The First World War had a great effect on Winston Churchill who was born at Blenheim Palace. His ancestor John Churchill won a victory over France and was rewarded with Blenheim and became the 1st Duke of Marlborough. Churchill wanted to make his own mark during the war but as first Lord of the Admiralty he was held responsible for the disastrous invasion at Gallipoli. He was forced out of office and his reputation was ruined. His response was to go to the Western Front himself as an ordinary battalion commander.

Fellowes says: “He decides to go to the front to face the danger and to be with the men who are fighting and very possibly to be killed. He was enormously brave in the face of whatever happened to him.”

“I think Winston Churchill was one of those people who were changed for the better by the First World War. That very aristocratic sense of entitlement, unquestioned, rather arrogant really, seemed to develop into something kinder and more modern. The First World War made him the man to win the Second World War.”

Fellowes also discovers more about Arthur Hine a lowly clerk on Blenheim estate who fought on the frontline at Ypres. Sergeant Hine was a dispatch rider message carrier. Hine travelled through Antwerp while it was being bombarded and helped a Belgian girl whose parents had both been killed during the bombing, taking her back to England to live with his family. Fellowes meets a relative of Hine’s who has no idea of her ancestor’s heroic past.

Finally, Fellowes discovers the fate of Albert Farley man who belonged to a family who for years had painted the rooms at Blenheim. . Farley volunteered for service, joining the army before conscription. However documents reveal that he ended up acquiring a bad disciplinary record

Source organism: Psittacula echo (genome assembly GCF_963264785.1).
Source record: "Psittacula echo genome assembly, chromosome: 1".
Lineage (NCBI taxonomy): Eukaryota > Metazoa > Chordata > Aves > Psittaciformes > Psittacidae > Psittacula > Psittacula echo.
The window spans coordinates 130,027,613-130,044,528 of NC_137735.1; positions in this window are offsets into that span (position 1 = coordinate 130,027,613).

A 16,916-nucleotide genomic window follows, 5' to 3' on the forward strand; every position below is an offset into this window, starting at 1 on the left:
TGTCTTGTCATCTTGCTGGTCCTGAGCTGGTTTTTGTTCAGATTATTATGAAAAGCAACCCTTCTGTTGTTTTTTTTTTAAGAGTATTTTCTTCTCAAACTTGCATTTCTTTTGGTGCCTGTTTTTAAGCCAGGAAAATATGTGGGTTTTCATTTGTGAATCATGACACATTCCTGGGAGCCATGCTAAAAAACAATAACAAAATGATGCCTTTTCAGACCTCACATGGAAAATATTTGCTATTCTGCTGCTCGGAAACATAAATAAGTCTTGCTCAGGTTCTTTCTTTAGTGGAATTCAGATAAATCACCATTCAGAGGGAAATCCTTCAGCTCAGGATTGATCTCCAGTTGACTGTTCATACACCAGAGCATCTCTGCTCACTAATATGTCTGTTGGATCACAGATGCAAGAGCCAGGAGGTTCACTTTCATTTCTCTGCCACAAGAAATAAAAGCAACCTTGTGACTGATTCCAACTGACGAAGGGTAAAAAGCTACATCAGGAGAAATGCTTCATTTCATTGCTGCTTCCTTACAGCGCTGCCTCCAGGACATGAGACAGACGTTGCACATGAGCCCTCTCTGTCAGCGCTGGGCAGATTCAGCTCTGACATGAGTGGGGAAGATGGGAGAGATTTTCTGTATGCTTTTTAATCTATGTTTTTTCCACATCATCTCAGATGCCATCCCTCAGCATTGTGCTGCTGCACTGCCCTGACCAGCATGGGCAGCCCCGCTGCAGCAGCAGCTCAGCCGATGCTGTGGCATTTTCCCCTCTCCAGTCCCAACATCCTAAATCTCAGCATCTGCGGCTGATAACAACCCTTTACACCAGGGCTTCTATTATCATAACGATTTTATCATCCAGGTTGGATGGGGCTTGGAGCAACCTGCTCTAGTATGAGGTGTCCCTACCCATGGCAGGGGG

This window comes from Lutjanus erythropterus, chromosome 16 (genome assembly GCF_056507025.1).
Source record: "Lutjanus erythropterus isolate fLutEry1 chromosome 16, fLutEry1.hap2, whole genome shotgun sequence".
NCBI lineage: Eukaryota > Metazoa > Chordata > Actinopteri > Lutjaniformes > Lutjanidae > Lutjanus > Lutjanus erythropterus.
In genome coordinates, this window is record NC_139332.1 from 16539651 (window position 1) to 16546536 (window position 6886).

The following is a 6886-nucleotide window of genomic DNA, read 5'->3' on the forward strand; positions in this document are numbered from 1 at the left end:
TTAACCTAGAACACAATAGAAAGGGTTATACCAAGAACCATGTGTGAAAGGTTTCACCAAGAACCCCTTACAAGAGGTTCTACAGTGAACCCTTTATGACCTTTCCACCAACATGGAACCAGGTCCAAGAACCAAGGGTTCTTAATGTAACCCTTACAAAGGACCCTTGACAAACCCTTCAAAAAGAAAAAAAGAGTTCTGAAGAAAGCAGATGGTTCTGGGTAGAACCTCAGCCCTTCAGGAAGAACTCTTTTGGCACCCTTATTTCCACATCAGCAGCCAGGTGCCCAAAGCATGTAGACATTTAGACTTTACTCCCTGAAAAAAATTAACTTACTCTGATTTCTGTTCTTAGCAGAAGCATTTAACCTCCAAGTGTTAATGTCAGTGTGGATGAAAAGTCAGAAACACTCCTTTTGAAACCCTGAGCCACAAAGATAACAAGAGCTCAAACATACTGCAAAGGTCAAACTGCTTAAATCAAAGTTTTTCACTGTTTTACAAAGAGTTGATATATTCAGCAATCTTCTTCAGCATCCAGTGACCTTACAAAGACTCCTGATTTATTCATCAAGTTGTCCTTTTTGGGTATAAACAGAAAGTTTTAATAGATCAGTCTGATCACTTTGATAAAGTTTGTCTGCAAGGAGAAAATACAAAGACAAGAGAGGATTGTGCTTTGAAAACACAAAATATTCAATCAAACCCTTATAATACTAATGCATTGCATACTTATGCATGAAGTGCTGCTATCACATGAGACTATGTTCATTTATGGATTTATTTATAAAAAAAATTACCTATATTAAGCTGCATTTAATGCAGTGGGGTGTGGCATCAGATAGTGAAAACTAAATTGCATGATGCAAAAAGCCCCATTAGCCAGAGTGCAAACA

Fellowes says: “It’s rather sad isn’t it. You think he volunteered to protect his country and went off brave and it hasn’t gone well from the beginning so the question is what happened to him?”

Fellowes discovers that he received one of the most controversial penalties served out to errant men on the front line, Field Punishment No1. It involved tying the man to a fixed point for two hours a day for 21 days.

Six weeks after Farley received his worst punishment his war was over. He was reported as missing and accepted as having died. He was one of over a million people who died in the Great War. As well as human fatalities the great houses were casualties too as families had lost heirs, servants were unwilling to return to work, taxes had risen and the great depression followed. Houses and land were sold off or converted. The 9th Duke refused to accept this change and he dedicated his life to Blenheim spending money on the house and gardens, a legacy, which is continued today by his ancestor, the 11th Duke of Marlborough.

Fellowes says: “The Churchill family and in fact the whole Blenheim community had entered the Great War still governed by the ways of the 19th century they emerged from it to find themselves in the 20th.

“The mindset had changed, the clarity of the old world where most people accepted the role they were born to and lived by its rules, that had been replaced by something very different. Better maybe but definitely more uncertain.”